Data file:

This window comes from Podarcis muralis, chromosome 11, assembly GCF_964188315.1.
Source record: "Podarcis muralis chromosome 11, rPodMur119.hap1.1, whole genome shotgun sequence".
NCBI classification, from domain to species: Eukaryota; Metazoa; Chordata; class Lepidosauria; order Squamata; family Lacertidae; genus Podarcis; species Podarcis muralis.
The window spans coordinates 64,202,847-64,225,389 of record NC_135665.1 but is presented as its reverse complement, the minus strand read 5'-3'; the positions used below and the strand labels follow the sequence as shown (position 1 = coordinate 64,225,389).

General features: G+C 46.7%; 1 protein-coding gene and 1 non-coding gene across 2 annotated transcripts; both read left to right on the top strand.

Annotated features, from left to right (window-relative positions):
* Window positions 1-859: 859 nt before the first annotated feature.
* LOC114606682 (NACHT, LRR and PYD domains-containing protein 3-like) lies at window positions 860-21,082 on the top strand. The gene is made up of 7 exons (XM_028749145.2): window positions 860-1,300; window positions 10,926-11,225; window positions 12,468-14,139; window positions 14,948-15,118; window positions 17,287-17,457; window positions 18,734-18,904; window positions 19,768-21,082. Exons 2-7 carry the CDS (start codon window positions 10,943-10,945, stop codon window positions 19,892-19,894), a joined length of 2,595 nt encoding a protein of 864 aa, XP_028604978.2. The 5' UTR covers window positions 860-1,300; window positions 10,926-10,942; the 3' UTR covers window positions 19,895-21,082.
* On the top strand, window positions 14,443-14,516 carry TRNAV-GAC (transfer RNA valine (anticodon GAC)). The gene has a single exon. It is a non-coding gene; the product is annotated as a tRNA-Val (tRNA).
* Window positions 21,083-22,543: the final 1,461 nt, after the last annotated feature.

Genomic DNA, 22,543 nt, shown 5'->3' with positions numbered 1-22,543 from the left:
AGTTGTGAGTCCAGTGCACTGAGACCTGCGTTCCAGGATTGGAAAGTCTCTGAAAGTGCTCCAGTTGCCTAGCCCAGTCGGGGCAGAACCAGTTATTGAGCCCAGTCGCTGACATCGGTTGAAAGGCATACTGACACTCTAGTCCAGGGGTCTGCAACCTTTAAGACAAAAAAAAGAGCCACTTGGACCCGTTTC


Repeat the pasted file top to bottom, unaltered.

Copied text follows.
This window comes from Podarcis muralis, chromosome 11, assembly GCF_964188315.1.
Source record: "Podarcis muralis chromosome 11, rPodMur119.hap1.1, whole genome shotgun sequence".
NCBI classification, from domain to species: Eukaryota; Metazoa; Chordata; class Lepidosauria; order Squamata; family Lacertidae; genus Podarcis; species Podarcis muralis.
The window spans coordinates 64,202,847-64,225,389 of record NC_135665.1 but is presented as its reverse complement, the minus strand read 5'-3'; the positions used below and the strand labels follow the sequence as shown (position 1 = coordinate 64,225,389).

General features: G+C 46.7%; 1 protein-coding gene and 1 non-coding gene across 2 annotated transcripts; both read left to right on the top strand.

Annotated features, from left to right (window-relative positions):
* Window positions 1-859: 859 nt before the first annotated feature.
* LOC114606682 (NACHT, LRR and PYD domains-containing protein 3-like) lies at window positions 860-21,082 on the top strand. The gene is made up of 7 exons (XM_028749145.2): window positions 860-1,300; window positions 10,926-11,225; window positions 12,468-14,139; window positions 14,948-15,118; window positions 17,287-17,457; window positions 18,734-18,904; window positions 19,768-21,082. Exons 2-7 carry the CDS (start codon window positions 10,943-10,945, stop codon window positions 19,892-19,894), a joined length of 2,595 nt encoding a protein of 864 aa, XP_028604978.2. The 5' UTR covers window positions 860-1,300; window positions 10,926-10,942; the 3' UTR covers window positions 19,895-21,082.
* On the top strand, window positions 14,443-14,516 carry TRNAV-GAC (transfer RNA valine (anticodon GAC)). The gene has a single exon. It is a non-coding gene; the product is annotated as a tRNA-Val (tRNA).
* Window positions 21,083-22,543: the final 1,461 nt, after the last annotated feature.

Genomic DNA, 22,543 nt, shown 5'->3' with positions numbered 1-22,543 from the left:
AGTTGTGAGTCCAGTGCACTGAGACCTGCGTTCCAGGATTGGAAAGTCTCTGAAAGTGCTCCAGTTGCCTAGCCCAGTCGGGGCAGAACCAGTTATTGAGCCCAGTCGCTGACATCGGTTGAAAGGCATACTGACACTCTAGTCCAGGGGTCTGCAACCTTTAAGACAAAAAAAAGAGCCACTTGGACCCGTTTC